A unique and progressive music video is created and published to the world. Immediately, this video is available to viewers in North America, Europe, Asia, basically anywhere with an internet connection. One of these viewers, in one of these geographic locales, (apparently) decides to use major elements of that video in his or her own work, which (apparently) is advertising.
It's important to note that the type of access described above is one factor that is driving the increasing levels of copyright infringement - anyone, anywhere can access copyrighted material immediately and on a whim, and can then knock it off in the comfort of their own home or secret lab or what-have-you. Have the Finnish yoghurt-slingers below run afoul of the law?
Having been a follower of YTWWN for years it's strange and depressing to find myself able to post on it with perhaps one of the worst thefts I've seen. I would love to hear any defense from anyone involved on how this wasn't plagiarism but really can't imagine any justification.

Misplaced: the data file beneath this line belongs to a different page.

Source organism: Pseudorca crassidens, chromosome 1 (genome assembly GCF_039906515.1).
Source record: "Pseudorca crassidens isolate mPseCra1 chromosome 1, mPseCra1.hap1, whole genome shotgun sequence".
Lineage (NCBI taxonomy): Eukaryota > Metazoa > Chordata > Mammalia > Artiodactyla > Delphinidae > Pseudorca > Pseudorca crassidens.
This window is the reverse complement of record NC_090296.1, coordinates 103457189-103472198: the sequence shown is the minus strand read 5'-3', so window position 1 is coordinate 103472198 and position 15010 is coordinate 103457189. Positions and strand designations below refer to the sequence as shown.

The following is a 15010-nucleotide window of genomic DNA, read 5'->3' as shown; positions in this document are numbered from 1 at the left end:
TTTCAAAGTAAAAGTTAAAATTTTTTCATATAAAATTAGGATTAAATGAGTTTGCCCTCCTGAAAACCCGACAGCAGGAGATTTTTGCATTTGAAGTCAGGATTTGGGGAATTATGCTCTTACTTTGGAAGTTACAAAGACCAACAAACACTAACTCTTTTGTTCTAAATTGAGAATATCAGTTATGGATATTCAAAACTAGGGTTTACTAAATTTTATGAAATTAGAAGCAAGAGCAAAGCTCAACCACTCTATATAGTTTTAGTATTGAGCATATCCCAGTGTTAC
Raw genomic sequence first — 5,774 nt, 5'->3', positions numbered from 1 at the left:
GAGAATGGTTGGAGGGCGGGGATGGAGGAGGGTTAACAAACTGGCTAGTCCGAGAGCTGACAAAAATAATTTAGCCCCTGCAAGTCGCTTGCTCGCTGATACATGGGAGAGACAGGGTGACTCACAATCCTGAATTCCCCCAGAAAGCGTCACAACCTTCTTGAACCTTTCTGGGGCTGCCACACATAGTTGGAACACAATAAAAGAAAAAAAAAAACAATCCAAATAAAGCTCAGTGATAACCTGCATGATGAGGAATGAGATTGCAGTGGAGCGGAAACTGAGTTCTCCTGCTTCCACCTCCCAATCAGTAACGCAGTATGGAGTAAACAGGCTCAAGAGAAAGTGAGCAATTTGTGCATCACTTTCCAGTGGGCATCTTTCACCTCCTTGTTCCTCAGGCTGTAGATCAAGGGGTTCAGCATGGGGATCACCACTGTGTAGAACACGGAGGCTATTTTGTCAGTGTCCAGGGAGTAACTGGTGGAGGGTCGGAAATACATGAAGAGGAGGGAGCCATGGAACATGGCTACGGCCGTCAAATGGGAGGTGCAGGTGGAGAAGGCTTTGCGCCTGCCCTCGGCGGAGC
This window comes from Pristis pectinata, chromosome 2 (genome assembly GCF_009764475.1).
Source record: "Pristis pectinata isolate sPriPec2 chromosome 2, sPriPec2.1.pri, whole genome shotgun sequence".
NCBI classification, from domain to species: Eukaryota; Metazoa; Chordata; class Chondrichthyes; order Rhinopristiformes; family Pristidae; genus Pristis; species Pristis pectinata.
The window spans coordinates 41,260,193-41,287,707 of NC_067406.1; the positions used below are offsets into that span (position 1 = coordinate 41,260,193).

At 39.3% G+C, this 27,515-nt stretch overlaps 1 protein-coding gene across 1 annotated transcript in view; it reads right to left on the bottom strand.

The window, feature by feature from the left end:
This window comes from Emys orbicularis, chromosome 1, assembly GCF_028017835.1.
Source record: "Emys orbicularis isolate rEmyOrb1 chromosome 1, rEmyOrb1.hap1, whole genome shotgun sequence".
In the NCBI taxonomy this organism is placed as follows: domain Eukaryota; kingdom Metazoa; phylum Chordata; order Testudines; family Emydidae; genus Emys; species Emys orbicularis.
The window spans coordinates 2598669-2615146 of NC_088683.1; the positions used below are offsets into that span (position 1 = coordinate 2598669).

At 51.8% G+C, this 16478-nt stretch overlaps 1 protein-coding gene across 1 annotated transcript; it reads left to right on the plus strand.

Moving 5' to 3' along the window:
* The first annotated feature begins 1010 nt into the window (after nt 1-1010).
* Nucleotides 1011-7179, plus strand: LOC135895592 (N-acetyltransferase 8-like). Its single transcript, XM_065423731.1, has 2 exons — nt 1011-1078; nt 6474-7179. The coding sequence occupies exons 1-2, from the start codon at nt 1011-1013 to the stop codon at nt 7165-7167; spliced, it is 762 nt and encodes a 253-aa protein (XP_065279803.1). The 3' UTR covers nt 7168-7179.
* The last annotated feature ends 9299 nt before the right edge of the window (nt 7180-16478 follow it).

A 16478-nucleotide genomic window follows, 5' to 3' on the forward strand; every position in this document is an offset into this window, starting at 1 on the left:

So, in January I made Graham Coxon's video for his song "What'll it Take", it was an original idea by me - with some elements based on an even older video of mine from 4 years ago. It was a small budget video and I did all the post myself, it was a real labour of love.
Here's my video:
Kennel Helsinki made this commercial last month directed by Miikka Lommi for a yoghurt called "Jacky Duetto". It not only stole every technique (cut up fan footage forming a new person, looping footage to extend limbs, squares of footage then rising into the sky) but even camera angles (e.g multiple footage person being obscured by lamppost/tree, seeing ball out of high rise window):
Kennel Helsinki, Miikka Lommi, Jack Duetto or the ad agency have never been in contact with me ever. I only found out about this when someone happened to see it on TV whilst on holiday in Finland and tweeted it to me!